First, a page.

anhydrosis


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  • noun

Synonyms for anhydrosis

failure of the sweat glands

References in periodicals archive ?
We have performed THA on two patients with charcot hip joints due to congenital insensivity to pain with anhydrosis. Therefore, the purpose of this study is to report the mid- to long-term clinical results of the procedure in these cases.
Trophic and vasomotor changes: Anhydrosis in 21 cases, thickened ulnar nerve found in 31 cases unilateral, 5 cases bilateral ulnar thickening, thickened and great auricular nerve in 6 cases, thickened radial cutaneous nerve in 4 cases, thickened medial cutaneous nerve of forearm in 1 case, thickened cutaneous nerve of upper arm on right side, thickened common peroneal nerve in 17 cases.
Congenital insensitivity to pain with anhydrosis. A unique syndrome in two male siblings.
However, facial anhydrosis, enophthalmos, and a bitonal voice were not detected.
Type IV HSAN is the most prevalent and is referred to as congenital insensitivity to pain with anhydrosis. It is believed that the basic pathology of the disease is the lack of superficial C group nerve fibers as well as disturbed branching of axons and dendrites.
Congenital insensitivity to pain with anhydrosis (CIPA) is a rare autosomal recessive genetic disorder.
Other clinical features are self-mutilated behaviour mental retardation and anhydrosis. We present a case first time from Pakistan 9- and 4-year-old brother and sister respectively diagnosed as CIPA clinically with the above-mentioned clinical characteristics.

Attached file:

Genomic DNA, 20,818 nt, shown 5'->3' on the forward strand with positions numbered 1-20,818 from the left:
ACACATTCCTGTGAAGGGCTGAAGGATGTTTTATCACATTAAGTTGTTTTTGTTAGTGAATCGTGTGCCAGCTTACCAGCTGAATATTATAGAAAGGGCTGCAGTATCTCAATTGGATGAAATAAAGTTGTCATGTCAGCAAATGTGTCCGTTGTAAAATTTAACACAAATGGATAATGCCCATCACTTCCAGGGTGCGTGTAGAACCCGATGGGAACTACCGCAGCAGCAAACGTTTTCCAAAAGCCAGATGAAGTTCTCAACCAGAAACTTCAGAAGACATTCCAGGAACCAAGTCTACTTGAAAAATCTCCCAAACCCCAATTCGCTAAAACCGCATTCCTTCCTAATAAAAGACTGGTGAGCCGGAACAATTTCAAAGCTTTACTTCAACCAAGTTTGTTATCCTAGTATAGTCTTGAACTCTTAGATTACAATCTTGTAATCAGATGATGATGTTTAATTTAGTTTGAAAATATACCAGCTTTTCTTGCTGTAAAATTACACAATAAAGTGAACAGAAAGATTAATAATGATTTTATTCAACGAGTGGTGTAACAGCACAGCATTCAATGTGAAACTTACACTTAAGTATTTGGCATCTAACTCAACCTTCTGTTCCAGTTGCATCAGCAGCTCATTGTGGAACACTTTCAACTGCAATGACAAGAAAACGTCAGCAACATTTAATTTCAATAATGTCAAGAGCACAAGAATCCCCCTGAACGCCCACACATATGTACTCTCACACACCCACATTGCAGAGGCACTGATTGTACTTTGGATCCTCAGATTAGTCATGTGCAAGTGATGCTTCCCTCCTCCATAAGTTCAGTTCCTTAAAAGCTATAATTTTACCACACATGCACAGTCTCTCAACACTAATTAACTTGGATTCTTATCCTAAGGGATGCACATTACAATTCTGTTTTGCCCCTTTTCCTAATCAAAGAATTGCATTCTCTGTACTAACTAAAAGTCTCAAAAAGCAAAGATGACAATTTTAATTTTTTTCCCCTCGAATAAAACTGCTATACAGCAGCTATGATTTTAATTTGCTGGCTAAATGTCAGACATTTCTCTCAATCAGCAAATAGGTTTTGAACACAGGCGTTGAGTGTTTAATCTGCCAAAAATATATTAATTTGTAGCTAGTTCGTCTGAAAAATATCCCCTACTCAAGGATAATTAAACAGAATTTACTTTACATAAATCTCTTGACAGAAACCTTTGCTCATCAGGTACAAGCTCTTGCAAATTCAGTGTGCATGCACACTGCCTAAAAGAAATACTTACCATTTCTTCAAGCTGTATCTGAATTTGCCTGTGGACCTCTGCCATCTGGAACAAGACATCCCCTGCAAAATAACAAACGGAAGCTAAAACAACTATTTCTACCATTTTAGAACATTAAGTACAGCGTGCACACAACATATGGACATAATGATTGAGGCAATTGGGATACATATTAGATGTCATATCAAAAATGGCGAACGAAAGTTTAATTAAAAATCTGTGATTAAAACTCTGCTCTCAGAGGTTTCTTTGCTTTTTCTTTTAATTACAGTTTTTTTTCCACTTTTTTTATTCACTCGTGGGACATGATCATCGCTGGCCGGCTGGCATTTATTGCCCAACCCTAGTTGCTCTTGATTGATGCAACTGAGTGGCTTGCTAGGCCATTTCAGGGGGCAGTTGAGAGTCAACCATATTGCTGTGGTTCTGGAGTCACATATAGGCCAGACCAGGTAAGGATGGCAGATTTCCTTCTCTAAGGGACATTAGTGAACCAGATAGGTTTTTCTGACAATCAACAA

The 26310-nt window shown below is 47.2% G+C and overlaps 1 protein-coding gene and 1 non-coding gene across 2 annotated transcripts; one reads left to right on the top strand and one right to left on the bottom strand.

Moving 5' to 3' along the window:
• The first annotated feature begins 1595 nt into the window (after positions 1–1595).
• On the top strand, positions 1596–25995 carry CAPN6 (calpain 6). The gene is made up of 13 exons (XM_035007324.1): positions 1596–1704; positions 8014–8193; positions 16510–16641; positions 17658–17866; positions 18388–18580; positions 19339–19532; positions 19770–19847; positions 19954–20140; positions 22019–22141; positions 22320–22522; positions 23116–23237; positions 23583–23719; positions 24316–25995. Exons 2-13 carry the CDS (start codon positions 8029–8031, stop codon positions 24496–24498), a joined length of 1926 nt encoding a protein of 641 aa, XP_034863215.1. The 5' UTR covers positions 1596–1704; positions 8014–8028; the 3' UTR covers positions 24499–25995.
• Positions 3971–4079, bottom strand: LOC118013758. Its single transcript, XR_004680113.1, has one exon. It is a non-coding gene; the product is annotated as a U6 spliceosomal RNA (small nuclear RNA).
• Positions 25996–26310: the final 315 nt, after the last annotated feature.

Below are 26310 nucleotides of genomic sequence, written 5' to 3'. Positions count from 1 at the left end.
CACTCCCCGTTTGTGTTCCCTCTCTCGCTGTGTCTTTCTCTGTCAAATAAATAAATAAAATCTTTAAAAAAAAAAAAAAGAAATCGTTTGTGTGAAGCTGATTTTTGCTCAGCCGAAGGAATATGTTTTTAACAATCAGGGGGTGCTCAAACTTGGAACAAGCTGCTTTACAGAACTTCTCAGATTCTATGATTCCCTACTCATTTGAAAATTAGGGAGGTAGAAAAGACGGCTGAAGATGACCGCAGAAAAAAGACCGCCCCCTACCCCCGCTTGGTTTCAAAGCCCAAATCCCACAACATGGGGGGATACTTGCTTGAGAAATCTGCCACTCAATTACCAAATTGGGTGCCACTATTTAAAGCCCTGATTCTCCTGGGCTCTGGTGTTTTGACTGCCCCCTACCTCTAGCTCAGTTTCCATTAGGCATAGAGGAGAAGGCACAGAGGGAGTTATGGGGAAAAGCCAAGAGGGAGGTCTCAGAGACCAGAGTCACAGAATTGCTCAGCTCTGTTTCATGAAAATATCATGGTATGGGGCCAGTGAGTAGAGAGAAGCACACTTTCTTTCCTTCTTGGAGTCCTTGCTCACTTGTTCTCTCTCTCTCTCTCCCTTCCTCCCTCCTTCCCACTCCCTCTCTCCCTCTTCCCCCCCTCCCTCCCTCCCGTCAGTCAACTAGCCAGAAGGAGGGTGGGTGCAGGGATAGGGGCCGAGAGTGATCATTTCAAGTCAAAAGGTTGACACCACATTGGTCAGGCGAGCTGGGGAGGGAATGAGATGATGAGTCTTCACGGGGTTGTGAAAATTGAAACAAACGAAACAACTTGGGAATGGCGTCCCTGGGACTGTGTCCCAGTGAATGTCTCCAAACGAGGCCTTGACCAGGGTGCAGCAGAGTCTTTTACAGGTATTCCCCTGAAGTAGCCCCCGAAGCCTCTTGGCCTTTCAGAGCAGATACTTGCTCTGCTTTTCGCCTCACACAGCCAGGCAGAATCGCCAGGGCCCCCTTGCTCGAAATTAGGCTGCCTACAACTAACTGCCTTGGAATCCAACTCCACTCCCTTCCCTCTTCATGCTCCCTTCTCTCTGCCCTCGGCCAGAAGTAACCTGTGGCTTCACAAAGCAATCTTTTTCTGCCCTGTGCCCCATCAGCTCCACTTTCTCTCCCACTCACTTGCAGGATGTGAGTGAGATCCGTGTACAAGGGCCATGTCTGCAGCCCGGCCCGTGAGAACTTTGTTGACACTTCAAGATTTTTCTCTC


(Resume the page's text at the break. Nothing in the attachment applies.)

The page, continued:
* peripheral nerve injuries have specific patterns with autonomic changes, such as anhydrosis of the same area and weakness of denervated muscles
As the parasympathetic system is unopposed, there will be pupil miosis as well as hemi-facial anhydrosis (reduced sweating on the affected side).
The inability to sweat in response to work and or body temperature increase is called anhydrosis. Horses with this affliction are more commonly referred to as dry-coated, or puffers or non-sweaters.
Neurological examination revealed the clinical picture of Horner's syndrome with mild left-sided ptosis, miosis and anhydrosis of the left side of the face.
(8,10) Classical heatstroke is caused by environmental exposure and results in core body hyperthermia in excess of 40[degrees]C (104[degrees]F), central nervous system dysfunction, and the inability to sweat, a sign called anhydrosis. (1,2,8,10) It primarily occurs in the elderly and those with chronic illness, and may develop slowly over several days.